The split-floor strategy just didn't work for Robin's environment because there wasn't a way to predict people's needs on a daily basis. For our employees, everyday is different, so it was nearly impossible for us to dictate where they could sit. We realized this just wasn't a feasible solution, so we decided to switch gears and focus more on creating the safest environment possible for all employees.
Respecting Employee Boundaries
Some people were nervous about coming back to the office, justifiably so. But that's why we always emphasized the office as an option, not a requirement.
We never wanted to catch people off guard with new office plans or changes in safety measures, so we made sure to keep them informed along every step of the way. That open communication with teams was critical in overcoming any anxieties or employee pushback.
Employee Feedback Helps Customize the Hybrid Workplace Experience
Fortunately, we had the benefit of our own product to view desk analytics, so I could see our daily occupancy and refine space as needed to accommodate everyone's needs. We distributed surveys throughout the entire process, offered employees an anonymous feedback drop, and performed little pulse checks in Slack.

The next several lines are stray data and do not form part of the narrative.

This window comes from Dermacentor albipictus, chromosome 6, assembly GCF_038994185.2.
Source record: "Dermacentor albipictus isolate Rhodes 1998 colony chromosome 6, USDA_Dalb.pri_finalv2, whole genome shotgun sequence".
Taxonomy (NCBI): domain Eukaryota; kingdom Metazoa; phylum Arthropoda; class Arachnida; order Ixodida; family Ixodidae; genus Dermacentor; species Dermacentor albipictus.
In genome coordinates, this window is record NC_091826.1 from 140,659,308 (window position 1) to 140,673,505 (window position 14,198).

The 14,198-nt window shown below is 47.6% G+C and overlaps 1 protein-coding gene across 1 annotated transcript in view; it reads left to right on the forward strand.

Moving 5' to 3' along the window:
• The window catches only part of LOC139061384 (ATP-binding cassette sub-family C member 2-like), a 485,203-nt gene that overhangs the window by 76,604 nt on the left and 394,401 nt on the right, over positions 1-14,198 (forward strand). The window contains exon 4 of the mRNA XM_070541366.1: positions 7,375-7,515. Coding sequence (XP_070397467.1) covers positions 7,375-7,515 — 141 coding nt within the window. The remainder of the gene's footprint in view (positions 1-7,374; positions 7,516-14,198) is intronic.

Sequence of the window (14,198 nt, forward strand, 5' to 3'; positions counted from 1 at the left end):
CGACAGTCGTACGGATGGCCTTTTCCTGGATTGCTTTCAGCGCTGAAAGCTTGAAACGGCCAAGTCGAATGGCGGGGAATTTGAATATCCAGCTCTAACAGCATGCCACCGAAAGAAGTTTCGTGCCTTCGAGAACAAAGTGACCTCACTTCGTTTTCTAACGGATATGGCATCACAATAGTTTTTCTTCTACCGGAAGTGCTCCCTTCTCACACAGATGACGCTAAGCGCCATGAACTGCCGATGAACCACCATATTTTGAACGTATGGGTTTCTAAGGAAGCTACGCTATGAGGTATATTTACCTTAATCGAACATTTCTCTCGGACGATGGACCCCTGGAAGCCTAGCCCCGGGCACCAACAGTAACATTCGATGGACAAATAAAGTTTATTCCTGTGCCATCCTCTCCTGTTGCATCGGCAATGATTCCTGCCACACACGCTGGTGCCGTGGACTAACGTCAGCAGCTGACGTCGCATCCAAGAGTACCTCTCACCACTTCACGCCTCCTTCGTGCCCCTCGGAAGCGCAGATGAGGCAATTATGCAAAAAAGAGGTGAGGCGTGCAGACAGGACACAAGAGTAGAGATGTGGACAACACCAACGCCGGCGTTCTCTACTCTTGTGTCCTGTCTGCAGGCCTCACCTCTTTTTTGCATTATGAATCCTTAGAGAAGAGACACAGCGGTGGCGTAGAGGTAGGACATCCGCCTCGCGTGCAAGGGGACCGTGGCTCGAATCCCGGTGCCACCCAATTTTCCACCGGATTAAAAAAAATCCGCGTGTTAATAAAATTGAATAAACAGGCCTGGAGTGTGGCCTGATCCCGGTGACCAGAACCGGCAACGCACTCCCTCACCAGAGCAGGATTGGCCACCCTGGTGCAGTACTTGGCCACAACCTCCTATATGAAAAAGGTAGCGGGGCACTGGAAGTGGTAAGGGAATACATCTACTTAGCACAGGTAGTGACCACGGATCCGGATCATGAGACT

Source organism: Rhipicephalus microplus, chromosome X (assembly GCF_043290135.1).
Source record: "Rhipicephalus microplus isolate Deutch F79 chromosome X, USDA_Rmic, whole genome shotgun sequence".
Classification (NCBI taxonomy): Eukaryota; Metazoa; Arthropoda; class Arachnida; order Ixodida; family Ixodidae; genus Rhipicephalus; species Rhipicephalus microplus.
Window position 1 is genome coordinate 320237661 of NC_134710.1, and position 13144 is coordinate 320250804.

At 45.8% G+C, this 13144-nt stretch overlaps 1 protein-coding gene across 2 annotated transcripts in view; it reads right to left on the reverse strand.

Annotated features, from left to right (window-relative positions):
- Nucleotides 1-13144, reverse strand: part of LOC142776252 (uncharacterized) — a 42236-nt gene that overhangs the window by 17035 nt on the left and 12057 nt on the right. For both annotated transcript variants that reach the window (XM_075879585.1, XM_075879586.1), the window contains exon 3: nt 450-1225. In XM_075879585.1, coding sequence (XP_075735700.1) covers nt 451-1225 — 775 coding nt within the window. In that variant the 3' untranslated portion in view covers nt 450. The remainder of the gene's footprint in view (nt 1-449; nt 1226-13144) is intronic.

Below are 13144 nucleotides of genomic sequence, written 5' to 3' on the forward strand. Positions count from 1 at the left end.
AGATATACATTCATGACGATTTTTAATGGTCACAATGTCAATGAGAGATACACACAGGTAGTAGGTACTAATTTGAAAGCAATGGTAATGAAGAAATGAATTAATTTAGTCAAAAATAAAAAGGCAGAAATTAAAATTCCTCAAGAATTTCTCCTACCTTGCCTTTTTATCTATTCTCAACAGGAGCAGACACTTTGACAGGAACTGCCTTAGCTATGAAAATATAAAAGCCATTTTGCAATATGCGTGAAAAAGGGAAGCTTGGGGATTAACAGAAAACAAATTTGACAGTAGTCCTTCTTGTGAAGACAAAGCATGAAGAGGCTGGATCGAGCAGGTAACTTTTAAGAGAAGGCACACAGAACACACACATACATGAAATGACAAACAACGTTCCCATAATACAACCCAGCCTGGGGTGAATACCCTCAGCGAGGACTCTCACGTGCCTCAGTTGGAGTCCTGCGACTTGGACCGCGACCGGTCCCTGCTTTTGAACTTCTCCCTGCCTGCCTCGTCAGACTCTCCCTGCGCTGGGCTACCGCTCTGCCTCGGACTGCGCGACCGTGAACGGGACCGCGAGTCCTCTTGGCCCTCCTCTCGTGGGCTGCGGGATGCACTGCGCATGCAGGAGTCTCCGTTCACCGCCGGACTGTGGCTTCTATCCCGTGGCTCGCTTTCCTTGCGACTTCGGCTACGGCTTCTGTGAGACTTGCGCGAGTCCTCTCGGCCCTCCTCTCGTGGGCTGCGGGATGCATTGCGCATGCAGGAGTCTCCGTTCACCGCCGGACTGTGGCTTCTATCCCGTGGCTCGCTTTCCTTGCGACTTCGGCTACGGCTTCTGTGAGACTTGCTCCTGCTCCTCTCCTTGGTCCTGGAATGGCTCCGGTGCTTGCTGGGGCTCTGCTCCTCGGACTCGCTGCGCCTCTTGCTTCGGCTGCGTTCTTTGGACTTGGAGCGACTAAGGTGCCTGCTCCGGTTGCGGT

Our People team, led by Elizabeth Fierman and Libby Kiely, also sent periodic temp checks to employees asking, "How's it going? Having a good time working at home? When do you think you'll come back? What's impacting your return?" We wanted to support our people's decisions while trying to determine a baseline of how they'll want to work in the future.
Reshaping Robin for the Future of work
Looking ahead, I think hybrid meeting technology is going to be a major focus for us. We want to make sure our people have a seamless workplace experience with the opportunity to work in whatever way possible, so long as it meets their specific needs.
I also want to leverage our data to help us be more strategic about office planning. And on a lighter note, I want to make the Robin office a central location for employee meet-ups, so I'm hoping to create clear event spaces for all that fun stuff. It's important!